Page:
We would urge our members to re acquaint themselves with our guidance regarding biosecurity and contact us if they have any concerns. Please note for the reasons already stated we are unable to give out details unless we have the express permission of the party/parties concerned.


Clearly the BAS only have records of animals which have been registered.


If you have purchased, moved or have bred with males from a holding where you think there may be cause for concern and have not yet been contacted by APHA, then we urge you to please contact the BAS or APHA and we can help guide you on the most appropriate course of action. It is imperative that any alpacas that have had dangerous contact with a herd that is known to have bTB, are thoroughly tested in accordance with the 2016 Camelid bTB Testing Scenario Document and Flow Chart which can be found on the BAS website.


With regard to shows, and in particular the upcoming National Show, our bio-security measures at shows have been approved by the BVCS and APHA and shown to be robust over many years; bio security is of paramount importance and the last thing any of us want is to knowingly allow alpacas to shows that have come from dangerous contacts. We have been closely monitoring the situation and will continue to do so.


If you have any questions at all please contact us either through, or


Thank you for your time and attention in this important matter.


BAS Board 


23/05/2017 UK     Priming prior to bloodtesting

You can find an updated document from Defra on the benefits of the tuberculin anamnestic boost to serology testing by clicking the title below:

The anamnestic boost effect of the skin test on antibody responsesto Mycobacterium bovis in camelids summary of evidence.

In voluntary testing outside of a breakdown, priming is recommended but optional. If you choose not to prime the reduced sensititivity of the tests must be considered. When used on a single animal the tests are far from a guarantee of freedom from disease, and all the usual risk assesments, bio-security and quarantine precautions are as important as ever.

27/11/2017 Update to APHA data

The report “Bovine TB in non-bovine species – up to Q2 2017“ has been updated and can be found on the link below:

 It shows that there were 76 camelid premises under restrictions at the end of 2nd quarter 2017

The report “Incidents of confirmed M. bovis infection in domestic and companion animals and wild deer in GB” remains hugely out of date but is worth looking at to see where incidents occur so that you can consider and manage your risk.

You can also visit and enter a postcode (yours or other areas) to help you assess any level of risk.

21/03/2018 Update to APHA data

The report “Bovine TB in non-bovine species – up to Q3 2017“ has been updated and can be found on the link below:

 It shows that there were 66 camelid premises under restrictions at the end of 3rd quarter 2017 in Great Britain, made up of 59 in England, 6 in Wales, 1 in Scotland.

You can also visit and enter a postcode (yours or other areas) to help you assess your level of risk.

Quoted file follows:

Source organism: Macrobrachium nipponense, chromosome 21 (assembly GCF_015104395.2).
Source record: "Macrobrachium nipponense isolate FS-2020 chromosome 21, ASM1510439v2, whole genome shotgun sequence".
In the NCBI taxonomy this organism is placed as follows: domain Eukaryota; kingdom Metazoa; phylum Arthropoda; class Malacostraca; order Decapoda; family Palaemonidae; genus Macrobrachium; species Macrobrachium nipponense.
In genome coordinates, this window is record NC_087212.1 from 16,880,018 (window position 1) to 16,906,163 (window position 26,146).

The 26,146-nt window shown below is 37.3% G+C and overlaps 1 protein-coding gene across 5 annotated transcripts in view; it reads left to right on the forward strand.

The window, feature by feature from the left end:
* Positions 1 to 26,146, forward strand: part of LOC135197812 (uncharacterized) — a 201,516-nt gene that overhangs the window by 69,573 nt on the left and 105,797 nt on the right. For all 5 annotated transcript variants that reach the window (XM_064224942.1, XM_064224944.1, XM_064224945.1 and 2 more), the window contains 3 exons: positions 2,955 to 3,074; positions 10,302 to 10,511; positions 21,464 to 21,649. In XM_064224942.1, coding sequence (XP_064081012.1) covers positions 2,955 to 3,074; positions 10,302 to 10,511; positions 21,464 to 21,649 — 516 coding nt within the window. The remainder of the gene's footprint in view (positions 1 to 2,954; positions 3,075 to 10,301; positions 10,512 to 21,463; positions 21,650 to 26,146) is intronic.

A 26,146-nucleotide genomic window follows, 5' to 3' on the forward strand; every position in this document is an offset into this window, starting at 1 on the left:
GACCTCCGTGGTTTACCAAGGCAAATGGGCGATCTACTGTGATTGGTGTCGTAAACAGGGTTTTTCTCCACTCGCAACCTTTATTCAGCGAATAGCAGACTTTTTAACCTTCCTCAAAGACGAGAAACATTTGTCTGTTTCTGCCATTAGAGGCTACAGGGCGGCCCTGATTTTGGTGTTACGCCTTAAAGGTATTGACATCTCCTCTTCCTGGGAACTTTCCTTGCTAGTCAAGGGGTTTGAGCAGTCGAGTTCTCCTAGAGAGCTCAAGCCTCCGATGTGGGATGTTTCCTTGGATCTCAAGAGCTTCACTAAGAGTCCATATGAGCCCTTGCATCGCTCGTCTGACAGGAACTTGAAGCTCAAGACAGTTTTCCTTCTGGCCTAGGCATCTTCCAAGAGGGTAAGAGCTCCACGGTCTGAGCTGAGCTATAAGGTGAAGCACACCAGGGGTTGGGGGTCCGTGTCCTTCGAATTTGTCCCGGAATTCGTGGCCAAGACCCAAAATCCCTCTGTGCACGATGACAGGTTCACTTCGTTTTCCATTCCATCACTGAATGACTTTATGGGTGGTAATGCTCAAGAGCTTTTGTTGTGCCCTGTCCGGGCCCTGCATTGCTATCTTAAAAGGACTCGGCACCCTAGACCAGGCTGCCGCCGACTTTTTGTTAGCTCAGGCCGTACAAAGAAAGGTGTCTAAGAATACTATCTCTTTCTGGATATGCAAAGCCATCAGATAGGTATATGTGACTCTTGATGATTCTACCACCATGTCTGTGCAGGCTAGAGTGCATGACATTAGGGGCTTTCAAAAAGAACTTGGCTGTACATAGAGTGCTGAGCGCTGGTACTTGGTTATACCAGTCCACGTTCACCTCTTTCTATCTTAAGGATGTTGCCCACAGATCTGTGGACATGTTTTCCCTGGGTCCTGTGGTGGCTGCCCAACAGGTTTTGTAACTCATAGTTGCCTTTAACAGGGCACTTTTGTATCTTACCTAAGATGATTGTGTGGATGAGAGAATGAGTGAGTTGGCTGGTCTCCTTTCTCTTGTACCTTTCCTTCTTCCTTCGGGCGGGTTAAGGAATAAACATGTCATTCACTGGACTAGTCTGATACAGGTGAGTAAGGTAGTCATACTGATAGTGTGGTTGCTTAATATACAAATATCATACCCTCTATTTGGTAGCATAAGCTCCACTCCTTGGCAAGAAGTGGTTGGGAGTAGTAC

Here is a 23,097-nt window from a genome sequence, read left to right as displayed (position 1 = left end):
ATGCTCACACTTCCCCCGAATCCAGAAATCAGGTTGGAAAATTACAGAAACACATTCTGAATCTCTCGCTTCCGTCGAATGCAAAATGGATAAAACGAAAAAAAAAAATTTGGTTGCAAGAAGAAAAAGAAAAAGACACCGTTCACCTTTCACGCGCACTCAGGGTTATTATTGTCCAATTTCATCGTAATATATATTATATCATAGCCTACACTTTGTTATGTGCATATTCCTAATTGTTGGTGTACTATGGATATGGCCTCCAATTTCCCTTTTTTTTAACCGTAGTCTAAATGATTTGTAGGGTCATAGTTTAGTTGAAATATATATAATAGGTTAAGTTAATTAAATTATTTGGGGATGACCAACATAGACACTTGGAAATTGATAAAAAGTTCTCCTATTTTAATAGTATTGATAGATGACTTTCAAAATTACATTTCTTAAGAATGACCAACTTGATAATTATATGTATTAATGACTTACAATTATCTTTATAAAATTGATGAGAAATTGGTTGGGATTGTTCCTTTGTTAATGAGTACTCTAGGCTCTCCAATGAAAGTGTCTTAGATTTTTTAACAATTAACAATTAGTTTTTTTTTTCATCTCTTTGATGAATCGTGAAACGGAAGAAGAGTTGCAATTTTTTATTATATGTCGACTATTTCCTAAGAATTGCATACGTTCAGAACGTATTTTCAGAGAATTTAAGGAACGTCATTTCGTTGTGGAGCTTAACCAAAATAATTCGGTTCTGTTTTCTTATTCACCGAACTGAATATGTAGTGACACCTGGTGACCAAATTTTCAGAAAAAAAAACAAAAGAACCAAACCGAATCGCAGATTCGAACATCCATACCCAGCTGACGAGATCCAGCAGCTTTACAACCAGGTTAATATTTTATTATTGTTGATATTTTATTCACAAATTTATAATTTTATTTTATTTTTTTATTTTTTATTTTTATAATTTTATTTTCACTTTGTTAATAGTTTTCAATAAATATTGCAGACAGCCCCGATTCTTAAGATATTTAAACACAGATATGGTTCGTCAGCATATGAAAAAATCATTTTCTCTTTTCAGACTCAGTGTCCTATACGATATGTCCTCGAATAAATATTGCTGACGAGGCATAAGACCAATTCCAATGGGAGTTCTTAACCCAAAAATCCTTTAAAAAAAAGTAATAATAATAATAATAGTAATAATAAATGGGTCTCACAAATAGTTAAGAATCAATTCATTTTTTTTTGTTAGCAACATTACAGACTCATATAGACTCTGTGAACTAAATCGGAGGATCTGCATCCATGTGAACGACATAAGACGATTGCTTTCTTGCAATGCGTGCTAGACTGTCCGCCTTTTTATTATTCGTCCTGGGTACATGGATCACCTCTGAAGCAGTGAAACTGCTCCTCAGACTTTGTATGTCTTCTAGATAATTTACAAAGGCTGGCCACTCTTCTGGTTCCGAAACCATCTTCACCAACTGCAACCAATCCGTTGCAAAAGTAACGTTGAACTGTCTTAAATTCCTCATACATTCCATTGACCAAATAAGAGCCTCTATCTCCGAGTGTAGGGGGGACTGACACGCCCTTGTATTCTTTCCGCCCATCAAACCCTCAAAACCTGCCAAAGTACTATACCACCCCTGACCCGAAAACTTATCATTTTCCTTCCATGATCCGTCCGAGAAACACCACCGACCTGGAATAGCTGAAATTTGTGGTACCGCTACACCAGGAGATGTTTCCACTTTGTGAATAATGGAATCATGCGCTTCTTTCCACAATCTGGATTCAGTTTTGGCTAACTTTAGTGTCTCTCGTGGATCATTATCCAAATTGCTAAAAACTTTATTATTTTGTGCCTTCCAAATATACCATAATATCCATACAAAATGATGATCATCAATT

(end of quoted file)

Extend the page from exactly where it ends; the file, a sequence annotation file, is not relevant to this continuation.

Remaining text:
11/04/2018  Defra have provided an updated explanation of boosting when blood testing .

The anamnestic boost effect of the skin test on antibody responses to Mycobacterium bovis in camelids – summary of the evidence.

You can read it  here

06/04/2018  APHA Camelid TB Serology Test: re-assessment – March 2018

APHA have published a re-assesment of the blood tests which you can read in full here

Report summary:

”Reassessment of the camelid TB serology tests using expanded cohorts of serum samples from VL and TB-free camelids have allowed for the identification of technical improvements within each test and the incorporation of adjustments going forward. The resulting updated test performance data in this document provide continued confidence of the usefulness of

all three tests and confirmed that there are no statistically significant differences in the diagnostic accuracies (sensitivity and specificity) of any of the three parallel testing combinations that are available to camelid owners. The same can be said of the sensitivity and specificity of the two serial testing options (i.e. Enferplex-4-spot test and the serial combined IDEXX/DPP VetTB test).”

11/07/2018 APHA analysis of camelid test-positives from 2017


Of a total of 34 SERIAL seropositives, there were no post mortem (PM) details for 6 camelids.

Of the remaining 28 seropositive camelids with PM details, 22 (78.6%) were VL (visible lesions) and 6 (21.4%) were NVL (no visible lesions).


Of a total of 90 PARALLEL seropositives, there were 60 with no PM details (57 belonging to one very large confirmed breakdown in which many VL animals had already been identified).

Of the remaining 29 seropositive camelids with PM details, 14 (48.2%) were VL, 8 (27.6%) were AL (atypical lesions) and 7 (24.2%) were NVL.

As we would expect therefore, the highest specificity/serial test identifies a higher number of VL camelids (78.6%) compared to the lower specificity/ higher sensitivity parallel test (48.2%). However the higher sensitivity parallel test did identify as AL (which can be a difficult call in camelids of an M. bovis-confirmed herd) a further 27.6% of infected individuals.


22/08/2018  Defra non bovine statistics update

31/03/2019  Defra non bovine statistics update to 3rd quarter 2018

17/01/2020  Defra non bovine statistics update to 2nd quarter 2019

19/02/2020  Camelid TB Serology Quarterly Report

17/01/2020  Defra non bovine statistics update to 2nd quarter 2019